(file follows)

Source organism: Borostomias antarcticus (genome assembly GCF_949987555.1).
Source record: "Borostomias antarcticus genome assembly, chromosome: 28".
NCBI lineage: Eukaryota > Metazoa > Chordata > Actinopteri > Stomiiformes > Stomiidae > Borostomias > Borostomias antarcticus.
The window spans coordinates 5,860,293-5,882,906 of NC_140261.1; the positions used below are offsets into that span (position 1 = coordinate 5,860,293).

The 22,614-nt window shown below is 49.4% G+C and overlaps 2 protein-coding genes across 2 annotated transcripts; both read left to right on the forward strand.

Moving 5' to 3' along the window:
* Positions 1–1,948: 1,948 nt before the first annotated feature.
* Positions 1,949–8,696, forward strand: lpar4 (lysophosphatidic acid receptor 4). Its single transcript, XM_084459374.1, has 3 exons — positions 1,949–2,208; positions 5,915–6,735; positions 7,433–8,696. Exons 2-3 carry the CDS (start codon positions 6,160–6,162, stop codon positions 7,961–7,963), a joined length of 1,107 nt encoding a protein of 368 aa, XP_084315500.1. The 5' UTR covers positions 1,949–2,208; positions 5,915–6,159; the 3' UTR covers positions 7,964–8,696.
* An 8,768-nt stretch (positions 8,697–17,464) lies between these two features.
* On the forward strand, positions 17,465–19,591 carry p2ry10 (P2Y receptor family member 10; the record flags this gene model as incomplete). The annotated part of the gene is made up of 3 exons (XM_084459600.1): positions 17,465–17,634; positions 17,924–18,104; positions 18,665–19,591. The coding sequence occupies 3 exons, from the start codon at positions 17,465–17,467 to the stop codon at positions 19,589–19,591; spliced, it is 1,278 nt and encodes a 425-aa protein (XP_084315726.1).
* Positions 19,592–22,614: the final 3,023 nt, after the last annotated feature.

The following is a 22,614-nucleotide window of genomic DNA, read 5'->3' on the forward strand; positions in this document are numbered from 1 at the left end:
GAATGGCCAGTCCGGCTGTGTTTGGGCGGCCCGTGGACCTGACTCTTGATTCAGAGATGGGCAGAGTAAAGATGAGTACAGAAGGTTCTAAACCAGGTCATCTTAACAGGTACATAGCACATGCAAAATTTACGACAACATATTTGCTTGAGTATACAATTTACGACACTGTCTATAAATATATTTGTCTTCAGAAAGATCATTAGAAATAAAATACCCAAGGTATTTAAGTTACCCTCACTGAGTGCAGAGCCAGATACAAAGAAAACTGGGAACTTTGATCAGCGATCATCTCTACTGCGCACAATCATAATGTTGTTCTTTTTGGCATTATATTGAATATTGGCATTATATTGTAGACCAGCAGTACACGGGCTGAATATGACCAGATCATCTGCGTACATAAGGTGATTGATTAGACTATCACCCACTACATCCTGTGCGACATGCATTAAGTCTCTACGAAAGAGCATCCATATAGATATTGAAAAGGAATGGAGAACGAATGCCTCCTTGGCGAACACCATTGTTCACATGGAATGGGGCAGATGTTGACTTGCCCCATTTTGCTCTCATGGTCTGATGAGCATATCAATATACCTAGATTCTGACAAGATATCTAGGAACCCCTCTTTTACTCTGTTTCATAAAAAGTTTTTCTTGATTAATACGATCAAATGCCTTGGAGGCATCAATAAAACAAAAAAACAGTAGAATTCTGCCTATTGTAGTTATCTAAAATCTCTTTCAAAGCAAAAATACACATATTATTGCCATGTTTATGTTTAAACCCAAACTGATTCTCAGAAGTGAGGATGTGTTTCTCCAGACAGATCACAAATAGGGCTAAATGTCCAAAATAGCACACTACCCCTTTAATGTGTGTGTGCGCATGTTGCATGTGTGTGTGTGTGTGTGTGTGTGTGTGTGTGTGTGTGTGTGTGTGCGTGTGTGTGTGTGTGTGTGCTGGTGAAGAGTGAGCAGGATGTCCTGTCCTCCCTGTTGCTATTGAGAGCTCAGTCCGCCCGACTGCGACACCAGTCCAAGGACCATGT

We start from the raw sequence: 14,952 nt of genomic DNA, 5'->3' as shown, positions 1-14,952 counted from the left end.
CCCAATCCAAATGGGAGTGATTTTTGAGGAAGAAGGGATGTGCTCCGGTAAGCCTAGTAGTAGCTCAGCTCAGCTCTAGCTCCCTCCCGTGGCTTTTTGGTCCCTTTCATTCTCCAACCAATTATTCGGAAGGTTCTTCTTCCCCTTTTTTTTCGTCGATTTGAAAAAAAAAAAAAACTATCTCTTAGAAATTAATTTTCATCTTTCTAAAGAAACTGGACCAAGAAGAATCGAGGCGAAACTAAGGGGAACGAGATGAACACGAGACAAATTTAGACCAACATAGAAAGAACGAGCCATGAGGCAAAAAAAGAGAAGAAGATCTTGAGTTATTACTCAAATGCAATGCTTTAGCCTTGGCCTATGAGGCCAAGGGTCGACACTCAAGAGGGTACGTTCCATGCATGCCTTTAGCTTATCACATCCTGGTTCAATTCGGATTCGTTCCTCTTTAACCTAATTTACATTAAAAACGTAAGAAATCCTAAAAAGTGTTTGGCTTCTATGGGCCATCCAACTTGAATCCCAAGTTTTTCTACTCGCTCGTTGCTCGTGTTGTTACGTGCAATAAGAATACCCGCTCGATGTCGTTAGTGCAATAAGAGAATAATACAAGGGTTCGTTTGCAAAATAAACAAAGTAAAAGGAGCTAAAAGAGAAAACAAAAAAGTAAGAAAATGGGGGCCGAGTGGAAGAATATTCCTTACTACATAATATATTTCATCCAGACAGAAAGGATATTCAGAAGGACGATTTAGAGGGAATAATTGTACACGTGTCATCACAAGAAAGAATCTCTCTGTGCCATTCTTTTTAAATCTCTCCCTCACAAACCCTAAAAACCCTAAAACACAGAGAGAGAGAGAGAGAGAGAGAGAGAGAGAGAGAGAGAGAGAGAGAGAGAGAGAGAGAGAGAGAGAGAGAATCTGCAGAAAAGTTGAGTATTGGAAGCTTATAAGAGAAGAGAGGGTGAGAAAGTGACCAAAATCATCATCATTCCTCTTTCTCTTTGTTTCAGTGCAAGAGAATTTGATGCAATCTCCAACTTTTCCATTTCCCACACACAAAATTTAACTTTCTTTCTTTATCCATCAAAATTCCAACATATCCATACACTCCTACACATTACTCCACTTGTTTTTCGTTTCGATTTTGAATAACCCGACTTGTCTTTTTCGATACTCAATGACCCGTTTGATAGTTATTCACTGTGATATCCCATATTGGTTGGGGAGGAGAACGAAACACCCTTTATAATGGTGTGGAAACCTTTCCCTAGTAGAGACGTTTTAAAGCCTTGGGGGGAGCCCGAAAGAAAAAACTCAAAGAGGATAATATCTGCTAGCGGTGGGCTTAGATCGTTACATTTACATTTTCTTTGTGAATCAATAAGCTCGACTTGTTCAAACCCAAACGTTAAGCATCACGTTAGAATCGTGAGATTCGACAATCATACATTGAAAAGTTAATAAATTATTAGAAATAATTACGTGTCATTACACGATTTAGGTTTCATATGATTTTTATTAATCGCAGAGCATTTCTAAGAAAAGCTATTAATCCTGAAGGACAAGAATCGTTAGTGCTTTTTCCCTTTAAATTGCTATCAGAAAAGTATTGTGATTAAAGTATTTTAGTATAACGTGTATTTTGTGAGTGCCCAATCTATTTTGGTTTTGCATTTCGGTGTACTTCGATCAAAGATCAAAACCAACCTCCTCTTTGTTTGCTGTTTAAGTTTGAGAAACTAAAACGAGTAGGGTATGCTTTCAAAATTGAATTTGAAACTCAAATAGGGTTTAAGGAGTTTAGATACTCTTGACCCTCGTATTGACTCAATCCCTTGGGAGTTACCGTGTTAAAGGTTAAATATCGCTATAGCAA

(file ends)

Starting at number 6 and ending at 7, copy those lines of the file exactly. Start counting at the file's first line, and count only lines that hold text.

Moving 5' to 3' along the window:
* Positions 1–1,948: 1,948 nt before the first annotated feature.